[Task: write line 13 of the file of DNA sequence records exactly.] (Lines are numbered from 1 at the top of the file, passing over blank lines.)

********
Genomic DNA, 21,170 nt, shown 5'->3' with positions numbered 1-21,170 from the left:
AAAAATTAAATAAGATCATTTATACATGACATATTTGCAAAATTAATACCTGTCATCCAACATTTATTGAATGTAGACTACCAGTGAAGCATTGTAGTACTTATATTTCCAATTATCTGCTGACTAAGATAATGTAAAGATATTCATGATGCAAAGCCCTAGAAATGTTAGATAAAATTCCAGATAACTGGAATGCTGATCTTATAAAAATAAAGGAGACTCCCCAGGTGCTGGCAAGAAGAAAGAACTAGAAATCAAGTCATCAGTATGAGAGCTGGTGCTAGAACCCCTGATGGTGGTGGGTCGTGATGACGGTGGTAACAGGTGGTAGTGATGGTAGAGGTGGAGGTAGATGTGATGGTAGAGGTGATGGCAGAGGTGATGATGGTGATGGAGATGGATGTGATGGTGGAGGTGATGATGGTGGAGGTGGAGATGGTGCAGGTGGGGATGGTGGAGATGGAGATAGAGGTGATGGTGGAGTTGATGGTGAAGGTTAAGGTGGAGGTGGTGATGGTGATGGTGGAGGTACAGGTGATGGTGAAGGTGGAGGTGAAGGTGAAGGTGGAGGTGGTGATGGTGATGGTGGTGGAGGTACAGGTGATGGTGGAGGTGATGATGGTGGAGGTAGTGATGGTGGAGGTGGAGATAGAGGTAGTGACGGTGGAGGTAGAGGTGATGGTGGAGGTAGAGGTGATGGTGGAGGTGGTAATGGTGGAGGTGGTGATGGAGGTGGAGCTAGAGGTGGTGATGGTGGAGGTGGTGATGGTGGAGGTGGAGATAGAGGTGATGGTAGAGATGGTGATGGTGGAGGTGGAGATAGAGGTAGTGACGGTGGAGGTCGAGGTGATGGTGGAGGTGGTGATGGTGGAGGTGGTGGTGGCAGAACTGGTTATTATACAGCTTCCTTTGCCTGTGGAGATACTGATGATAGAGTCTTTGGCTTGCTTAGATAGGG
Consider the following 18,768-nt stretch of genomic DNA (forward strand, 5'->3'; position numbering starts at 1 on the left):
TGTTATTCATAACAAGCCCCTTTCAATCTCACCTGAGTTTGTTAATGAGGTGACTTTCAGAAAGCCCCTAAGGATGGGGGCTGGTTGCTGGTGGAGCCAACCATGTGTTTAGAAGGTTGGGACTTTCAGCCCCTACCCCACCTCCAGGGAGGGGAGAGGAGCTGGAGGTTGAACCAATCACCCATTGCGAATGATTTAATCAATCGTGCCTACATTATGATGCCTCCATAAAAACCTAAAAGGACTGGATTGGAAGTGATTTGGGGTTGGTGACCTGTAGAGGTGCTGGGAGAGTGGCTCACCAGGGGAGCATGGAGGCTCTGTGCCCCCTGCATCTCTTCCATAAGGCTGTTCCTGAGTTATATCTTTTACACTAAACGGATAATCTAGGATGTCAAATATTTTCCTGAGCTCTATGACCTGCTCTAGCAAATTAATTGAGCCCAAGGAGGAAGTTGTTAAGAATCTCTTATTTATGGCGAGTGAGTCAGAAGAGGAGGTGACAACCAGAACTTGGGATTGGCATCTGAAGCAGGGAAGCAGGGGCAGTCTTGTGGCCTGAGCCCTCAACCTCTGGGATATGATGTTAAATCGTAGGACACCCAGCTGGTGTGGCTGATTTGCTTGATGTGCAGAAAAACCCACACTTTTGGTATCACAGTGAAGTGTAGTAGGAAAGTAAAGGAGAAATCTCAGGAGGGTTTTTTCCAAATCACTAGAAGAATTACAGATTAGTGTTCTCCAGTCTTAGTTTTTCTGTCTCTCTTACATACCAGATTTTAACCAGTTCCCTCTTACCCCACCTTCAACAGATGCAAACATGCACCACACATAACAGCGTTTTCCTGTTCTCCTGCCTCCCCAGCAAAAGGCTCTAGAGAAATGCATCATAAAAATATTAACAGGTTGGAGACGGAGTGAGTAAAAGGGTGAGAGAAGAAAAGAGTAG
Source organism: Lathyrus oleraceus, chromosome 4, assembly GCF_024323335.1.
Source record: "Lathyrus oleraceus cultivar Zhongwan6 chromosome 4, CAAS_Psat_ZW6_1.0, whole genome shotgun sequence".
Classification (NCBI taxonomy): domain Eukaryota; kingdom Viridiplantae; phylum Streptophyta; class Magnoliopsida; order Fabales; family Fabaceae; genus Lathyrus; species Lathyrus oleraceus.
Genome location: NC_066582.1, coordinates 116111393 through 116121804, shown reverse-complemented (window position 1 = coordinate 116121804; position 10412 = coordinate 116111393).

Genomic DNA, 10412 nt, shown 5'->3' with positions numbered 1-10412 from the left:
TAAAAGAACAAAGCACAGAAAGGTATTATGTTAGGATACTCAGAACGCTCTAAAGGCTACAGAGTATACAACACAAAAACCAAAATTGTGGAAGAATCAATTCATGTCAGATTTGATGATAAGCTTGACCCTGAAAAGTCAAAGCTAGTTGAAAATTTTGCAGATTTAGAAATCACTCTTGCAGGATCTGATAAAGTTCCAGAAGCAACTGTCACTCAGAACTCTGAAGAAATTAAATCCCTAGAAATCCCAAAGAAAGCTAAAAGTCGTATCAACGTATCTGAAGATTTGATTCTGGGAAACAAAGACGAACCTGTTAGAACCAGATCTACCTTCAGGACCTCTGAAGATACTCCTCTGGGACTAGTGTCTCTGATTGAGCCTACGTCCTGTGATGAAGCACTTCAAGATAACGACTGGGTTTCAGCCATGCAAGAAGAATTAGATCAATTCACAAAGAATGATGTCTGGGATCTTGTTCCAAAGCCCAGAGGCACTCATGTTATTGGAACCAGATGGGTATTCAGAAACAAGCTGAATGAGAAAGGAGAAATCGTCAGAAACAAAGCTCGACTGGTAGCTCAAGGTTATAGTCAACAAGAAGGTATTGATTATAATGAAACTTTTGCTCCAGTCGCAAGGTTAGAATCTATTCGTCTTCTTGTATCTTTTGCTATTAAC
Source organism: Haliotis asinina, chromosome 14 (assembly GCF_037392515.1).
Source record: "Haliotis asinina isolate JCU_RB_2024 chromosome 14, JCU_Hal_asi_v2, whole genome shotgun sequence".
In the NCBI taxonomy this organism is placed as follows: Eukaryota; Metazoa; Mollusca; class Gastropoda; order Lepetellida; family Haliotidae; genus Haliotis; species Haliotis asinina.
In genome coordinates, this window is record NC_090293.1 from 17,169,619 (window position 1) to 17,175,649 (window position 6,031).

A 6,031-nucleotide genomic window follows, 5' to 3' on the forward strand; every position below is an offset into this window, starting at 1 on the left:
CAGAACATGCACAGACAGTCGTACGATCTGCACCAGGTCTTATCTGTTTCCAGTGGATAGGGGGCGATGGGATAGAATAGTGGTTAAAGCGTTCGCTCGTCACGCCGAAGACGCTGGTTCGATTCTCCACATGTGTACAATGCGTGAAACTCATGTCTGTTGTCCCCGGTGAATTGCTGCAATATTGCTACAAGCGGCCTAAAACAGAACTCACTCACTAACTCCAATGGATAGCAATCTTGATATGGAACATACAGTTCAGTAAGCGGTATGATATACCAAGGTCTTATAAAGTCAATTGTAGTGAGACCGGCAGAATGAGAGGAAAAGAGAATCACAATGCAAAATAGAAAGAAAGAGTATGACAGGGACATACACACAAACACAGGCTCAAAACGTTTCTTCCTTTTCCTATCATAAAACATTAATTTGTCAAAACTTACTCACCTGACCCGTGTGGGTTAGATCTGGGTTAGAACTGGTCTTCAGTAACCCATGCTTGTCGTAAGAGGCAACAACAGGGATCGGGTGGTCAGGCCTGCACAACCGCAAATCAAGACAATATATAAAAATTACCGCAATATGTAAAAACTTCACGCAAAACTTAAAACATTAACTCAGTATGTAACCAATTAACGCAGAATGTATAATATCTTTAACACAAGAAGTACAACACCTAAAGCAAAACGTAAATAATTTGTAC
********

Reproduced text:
In the NCBI taxonomy this organism is placed as follows: Eukaryota; Metazoa; Mollusca; class Gastropoda; order Lepetellida; family Haliotidae; genus Haliotis; species Haliotis asinina.